This is the part that, from the outside, is almost impossible to understand. Phil Hughes said that his pregame warmup in the bullpen was “probably the best I’ve been all year.” Chris Stewart said the same thing; said Hughes was “throwing the ball where it needed to be in there.” Hughes got the first hitter out on two pitches — the second was 93 mph — and the rest was a bit of a blur.
“It seems to go by pretty quick,” Hughes said. “Everything kind of speeds up. You’re just trying to find something, and next thing you know, you’ve got two outs and seven runs are in. … It’s going to be tough to sleep the next couple of nights, for sure, but if I can just get through that and try and get back to what I was doing a couple of starts ago.”
I mentioned this immediately after the game, but it’s worth repeating: In his four good starts this season, Hughes has a 1.93 ERA with 30 strikeouts. In his four bad starts, he has a 14.17 with seven strikeouts. The four good starts were strung together, one after another. The four bad starts are bookends: Two at the beginning of the season, and now his past two.
“I always feel we’re going to get the good Phil,” Joe Girardi said. “I’m an optimistic guy. Guys are going to have bad starts. Tonight was probably as tough as you’re going to have as a starting pitcher, but Phil’s pitched pretty good for us. He’s part of the reason we are where we are right now.”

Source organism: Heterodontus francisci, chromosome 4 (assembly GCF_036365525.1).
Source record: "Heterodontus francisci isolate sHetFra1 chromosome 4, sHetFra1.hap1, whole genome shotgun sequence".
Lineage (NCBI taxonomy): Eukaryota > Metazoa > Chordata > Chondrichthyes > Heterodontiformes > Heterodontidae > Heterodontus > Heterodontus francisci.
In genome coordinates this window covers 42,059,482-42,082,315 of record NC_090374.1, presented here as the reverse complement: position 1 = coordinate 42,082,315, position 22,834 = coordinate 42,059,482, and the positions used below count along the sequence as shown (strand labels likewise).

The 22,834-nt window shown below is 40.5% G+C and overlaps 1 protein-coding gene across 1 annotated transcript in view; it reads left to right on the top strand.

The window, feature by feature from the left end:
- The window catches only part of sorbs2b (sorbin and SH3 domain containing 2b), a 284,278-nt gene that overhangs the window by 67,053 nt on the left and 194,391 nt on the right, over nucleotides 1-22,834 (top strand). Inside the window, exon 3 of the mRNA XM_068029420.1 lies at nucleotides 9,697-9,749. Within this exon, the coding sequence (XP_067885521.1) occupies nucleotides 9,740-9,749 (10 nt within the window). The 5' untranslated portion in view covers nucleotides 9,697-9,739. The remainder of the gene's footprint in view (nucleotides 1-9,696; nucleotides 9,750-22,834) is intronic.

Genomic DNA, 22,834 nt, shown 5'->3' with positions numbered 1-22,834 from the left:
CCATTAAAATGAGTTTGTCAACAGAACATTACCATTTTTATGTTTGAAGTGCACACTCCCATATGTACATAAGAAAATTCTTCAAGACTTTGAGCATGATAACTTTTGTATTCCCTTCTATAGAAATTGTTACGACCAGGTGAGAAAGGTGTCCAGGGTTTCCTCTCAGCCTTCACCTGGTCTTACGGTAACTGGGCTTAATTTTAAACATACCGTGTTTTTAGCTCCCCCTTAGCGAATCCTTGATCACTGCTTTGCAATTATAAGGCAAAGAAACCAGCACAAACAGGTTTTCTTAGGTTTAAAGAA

Hughes talked about trying to turn the page and get back to where he was just two starts ago. And based on his history, he probably will get back there. And at some point, he’ll get back to this point (or something like it, anyway). He’ll be great for a few starts, then bad for a few. He’ll be terrific during warmups, then he’ll fall apart in the game.
“I guess, if I knew that answer (to becoming more consistent) I would try to avoid these bad starts,” Hughes said. “I think it’s just a matter of going out there and attacking the zone, doing what I do. It’s just, days like today, you’re missing and trying to figure things out in the middle of the inning and it’s just not happening for you. Whether that’s getting my changeup going, my offspeed stuff, just to combat sometimes if I don’t have my best command. Maybe that’s the solution.”
Said Girardi: “I think you can pitch up in the zone, but I think you also have to be able to pitch down in the zone too. I think it’s a little bit of both. It’s just consistency with pitches. I mean, he reeled off four or five really good starts. He made a couple mistakes in Kansas City that they cost him a little bit. Tonight, he just made a lot of mistakes early.”
• Girardi said that, before the ninth inning, he asked Alberto Gonzalez if he would be OK with pitching for a while. Girardi also told Vernon Wells to get his glove because he wasn’t going to let Brett Marshall go much longer. “A shortstop usually has pretty good command of where he’s throwing the baseball all the time,” Girardi said. “So I figured that he’s the guy.”
• By the end of the game, Wells, Gonzalez and Stewart were each playing out of position to give guys a bit of a breather. He also put Curtis Granderson in center to rest Brett Gardner. “Even when I put Stewie at first, I said, ‘Stew, don’t get hurt,'” Girardi said. “‘Don’t do anything silly, just catch the baseball. That’s all I want you to do. Don’t try to do too much.’ That’s what you tell your guys.”